Oxford Performance Materials (OPM) is an industry leader in 3D printing and developer of a unique range of advanced materials technology focused on the high performance polymer, poly-ether-ketone-ketone (PEKK).
At the forefront in the field of high performance additive manufacturing, three OPM executives, President & CEO Scott Defelice, Chief Business Development Officer Bernard Plishtin and Chief Scientific Officer Adam Hacking, PhD, have teamed up to give their perspective and discuss the key differences and benefits of the HPAM industry.
OPM OXFAB industrial material for resistant and lightweight 3D printed parts.
For many enterprises, manufacturing capabilities are competitive advantages and manufacturing costs are significant expenses. As a result, improvements in manufacturing efficiency, capability and flexibility are highly desirable. Incremental advances have improved efficiency and capability in machining and casting; however, major gains have been seen as unlikely without a revolutionary change in process.
While there is little doubt that Additive Manufacturing holds great potential for many industries, its broad implementation has been limited.
The first challenge is the need for clarity in differentiating additive manufacturing processes. The term high performance additive manufacturing (HPAM) is introduced to differentiate enterprise level manufacturing from other AM processes such as rapid prototyping (RP). A second challenge is to understand the differences in market approach, development and growth between HPAM and RP. A third challenge was to clearly identify and understand the unique value chain and processes that support HPAM.
An enormous HPAM business opportunity exists for companies that establish value chains driven by material selection, process development, engineering expertise and product validation - all of which are required to deliver high-function industrial and medical end-use products. Like many technology dominated markets, companies that overcome these challenges will necessarily develop valuable internal know-how and intellectual property that enable sustainable success across a variety of vertical industry segments.
As a technique, RP has been very effective for efficiently creating models; however, RP does not meet the many demanding requirements for industrial or biomedical manufacturing. In the early 2000s, new processes were developed to enable the manufacture of parts with fully functional, end-use capabilities. Ongoing development in sintering techniques have enabled the 3D fabrication of parts from metals and high temperature, high performance polymers.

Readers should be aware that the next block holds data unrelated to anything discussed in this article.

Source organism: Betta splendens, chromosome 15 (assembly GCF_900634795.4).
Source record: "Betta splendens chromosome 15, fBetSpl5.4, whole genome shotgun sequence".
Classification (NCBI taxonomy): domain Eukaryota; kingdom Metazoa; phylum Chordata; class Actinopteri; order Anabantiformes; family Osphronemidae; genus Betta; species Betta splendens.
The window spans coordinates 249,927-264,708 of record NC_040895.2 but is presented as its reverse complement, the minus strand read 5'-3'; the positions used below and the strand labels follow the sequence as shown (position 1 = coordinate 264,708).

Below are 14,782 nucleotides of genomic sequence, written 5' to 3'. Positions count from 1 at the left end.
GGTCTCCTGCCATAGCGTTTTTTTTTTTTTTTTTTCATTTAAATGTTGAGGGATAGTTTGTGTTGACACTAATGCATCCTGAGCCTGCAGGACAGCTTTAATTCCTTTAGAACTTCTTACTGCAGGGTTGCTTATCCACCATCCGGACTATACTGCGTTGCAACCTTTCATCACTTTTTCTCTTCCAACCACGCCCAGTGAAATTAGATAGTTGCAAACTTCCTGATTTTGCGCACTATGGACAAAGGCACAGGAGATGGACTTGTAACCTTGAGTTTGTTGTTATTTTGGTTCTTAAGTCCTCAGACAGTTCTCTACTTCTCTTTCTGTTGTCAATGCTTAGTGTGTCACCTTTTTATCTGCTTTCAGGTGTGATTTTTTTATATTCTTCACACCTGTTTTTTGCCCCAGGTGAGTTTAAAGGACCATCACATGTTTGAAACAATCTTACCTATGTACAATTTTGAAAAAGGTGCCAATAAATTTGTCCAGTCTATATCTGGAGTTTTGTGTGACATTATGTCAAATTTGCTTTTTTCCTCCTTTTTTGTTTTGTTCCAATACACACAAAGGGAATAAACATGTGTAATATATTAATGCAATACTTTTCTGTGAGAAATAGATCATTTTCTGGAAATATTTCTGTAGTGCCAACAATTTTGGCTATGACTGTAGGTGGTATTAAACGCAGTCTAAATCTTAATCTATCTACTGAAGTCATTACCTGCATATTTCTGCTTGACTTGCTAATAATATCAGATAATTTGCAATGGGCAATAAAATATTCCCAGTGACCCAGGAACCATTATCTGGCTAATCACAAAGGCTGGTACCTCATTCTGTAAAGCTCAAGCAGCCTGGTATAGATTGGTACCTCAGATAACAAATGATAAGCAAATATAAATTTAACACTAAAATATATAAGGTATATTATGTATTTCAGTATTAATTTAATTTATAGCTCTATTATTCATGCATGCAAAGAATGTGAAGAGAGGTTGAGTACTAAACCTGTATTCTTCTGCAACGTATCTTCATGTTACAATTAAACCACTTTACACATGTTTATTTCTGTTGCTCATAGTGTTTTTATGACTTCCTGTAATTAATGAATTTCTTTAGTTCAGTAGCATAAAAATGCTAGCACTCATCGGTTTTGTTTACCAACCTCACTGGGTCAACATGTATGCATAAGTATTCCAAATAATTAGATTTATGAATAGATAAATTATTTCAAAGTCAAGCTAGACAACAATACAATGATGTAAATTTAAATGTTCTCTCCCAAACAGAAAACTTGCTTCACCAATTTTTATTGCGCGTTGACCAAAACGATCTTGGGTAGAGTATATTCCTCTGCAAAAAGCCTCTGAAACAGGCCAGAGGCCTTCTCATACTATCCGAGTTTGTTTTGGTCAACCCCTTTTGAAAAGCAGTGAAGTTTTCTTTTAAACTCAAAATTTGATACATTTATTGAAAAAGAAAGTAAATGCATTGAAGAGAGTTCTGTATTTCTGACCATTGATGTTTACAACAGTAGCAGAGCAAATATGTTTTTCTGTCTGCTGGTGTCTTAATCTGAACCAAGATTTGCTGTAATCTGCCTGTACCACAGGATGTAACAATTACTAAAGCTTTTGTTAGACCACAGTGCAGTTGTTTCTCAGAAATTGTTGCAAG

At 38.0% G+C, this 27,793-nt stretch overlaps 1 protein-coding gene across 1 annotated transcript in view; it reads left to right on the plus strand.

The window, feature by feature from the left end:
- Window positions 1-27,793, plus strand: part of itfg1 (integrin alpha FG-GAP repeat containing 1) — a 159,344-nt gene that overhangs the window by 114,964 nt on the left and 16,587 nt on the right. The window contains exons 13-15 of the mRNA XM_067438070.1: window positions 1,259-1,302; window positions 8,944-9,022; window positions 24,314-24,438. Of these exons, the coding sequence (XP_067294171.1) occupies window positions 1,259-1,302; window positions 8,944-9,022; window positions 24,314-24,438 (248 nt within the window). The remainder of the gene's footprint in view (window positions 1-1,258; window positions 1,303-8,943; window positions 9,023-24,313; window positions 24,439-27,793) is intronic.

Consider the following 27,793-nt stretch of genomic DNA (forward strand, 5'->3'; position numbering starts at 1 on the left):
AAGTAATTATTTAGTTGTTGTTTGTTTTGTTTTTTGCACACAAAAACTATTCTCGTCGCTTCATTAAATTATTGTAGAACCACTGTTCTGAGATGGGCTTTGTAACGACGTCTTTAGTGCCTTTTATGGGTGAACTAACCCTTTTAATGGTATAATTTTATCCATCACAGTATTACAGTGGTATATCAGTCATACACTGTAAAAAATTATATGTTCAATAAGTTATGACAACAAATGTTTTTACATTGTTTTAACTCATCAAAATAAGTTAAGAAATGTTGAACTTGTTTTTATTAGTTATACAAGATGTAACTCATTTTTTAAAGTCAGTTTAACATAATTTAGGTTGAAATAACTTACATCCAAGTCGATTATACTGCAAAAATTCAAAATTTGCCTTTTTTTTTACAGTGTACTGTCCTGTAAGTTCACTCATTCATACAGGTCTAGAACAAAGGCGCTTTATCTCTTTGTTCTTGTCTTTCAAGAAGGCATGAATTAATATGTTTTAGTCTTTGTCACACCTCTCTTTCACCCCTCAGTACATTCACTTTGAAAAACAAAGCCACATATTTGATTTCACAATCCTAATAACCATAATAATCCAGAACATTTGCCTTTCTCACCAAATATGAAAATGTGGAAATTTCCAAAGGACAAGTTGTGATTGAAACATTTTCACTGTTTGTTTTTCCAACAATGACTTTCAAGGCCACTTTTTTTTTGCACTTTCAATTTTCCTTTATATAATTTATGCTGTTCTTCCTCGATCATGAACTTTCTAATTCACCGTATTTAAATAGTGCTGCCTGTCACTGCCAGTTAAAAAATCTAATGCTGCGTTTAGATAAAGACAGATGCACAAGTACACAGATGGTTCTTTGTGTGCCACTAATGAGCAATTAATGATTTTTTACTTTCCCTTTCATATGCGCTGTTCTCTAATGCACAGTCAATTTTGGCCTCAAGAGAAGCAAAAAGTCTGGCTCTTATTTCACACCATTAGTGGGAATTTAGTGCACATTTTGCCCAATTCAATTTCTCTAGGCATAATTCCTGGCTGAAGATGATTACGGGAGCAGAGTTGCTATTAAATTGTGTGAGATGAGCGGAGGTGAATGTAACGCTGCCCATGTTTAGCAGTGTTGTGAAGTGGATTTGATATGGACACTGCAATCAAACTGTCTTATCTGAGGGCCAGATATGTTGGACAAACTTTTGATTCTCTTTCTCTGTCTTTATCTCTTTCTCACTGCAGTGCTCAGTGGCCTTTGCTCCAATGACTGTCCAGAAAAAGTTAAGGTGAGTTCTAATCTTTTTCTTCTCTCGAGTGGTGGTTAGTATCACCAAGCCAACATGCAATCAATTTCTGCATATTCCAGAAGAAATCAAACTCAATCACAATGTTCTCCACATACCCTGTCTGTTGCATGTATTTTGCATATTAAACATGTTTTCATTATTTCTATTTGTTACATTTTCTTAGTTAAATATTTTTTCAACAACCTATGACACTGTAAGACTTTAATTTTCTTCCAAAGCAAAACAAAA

For businesses, a reduction in the cost of goods manufactured presents a significant opportunity to improve operational efficiency that, in turn, leads to increased profitability and competitiveness. AM has gained intense interest because it overcomes costs and limitations inherent in contemporary manufacturing techniques.
High Performance Additive Manufacturing vs. Rapid Prototyping
AM processes can be broadly categorised as those that produce functional products and those that produce prototypes or representations of functional products. While all AM approaches enable the direct 3D fabrication of parts, characteristics fundamental to each technique have differentiated their manufacturing potential and commercial applications.
The term AM describes a number of techniques. For clarity, the term High Performance Additive Manufacturing (HPAM) is introduced to clearly differentiate AM processes suitable for the manufacture of fully functional, performance driven products from those suitable for prototyping or hobbyist applications. RP is an approach to making models whereas HPAM is an enterprise-based approach to manufacturing.
The High Performance Additive Manufacturing Process
The production of functional components by HPAM requires the integration of four essential processes.
Material selection, development and optimisation: Material composition, size and shape must be tested to determine suitability and performance in the manufacturing process while also meeting the functional and performance requirements of the design objectives.
Process development and optimisation: Once a specific material has been selected and validated, process development can include the modification or development of equipment used for sintering, modification of the control software and systems, or modification of the various aspects of the sintering process.
Part design and optimisation: Novel designed are utilised combing complex assembles into one part or changing design for less material. Topology can be used to carry out testing before production has begun.
Validation of the manufactured part: For parts made by traditional manufacturing processes, samples are selected for testing and usually destroyed in the process. For bespoke parts or high-value parts, destructive testing is not an option. Non-destructive validation techniques include optical measurement, x-ray imaging and ultrasonic evaluation.
What does it mean for businesses?
HPAM enables the manufacture of fully functional parts capable of replacing those made using traditional techniques. While HPAM shares a common ancestry with prototype production, the HPAM value chain has evolved in a strikingly different manner.
Successful companies in the HPAM space will operate within a vertically integrated structure, from material selection through application development and engineering to a fully functional part.
As with many knowledge intensive industries, it is expected that highly integrated approaches will create multiple barriers to entry and the creation of a few dominant IP positions. Since end-use requirements will drive the paradigm, vertically integrated HPAM solution providers will build deep, highly entangled customer relationships that generate advantageous cost positions through delivery of superior functionality.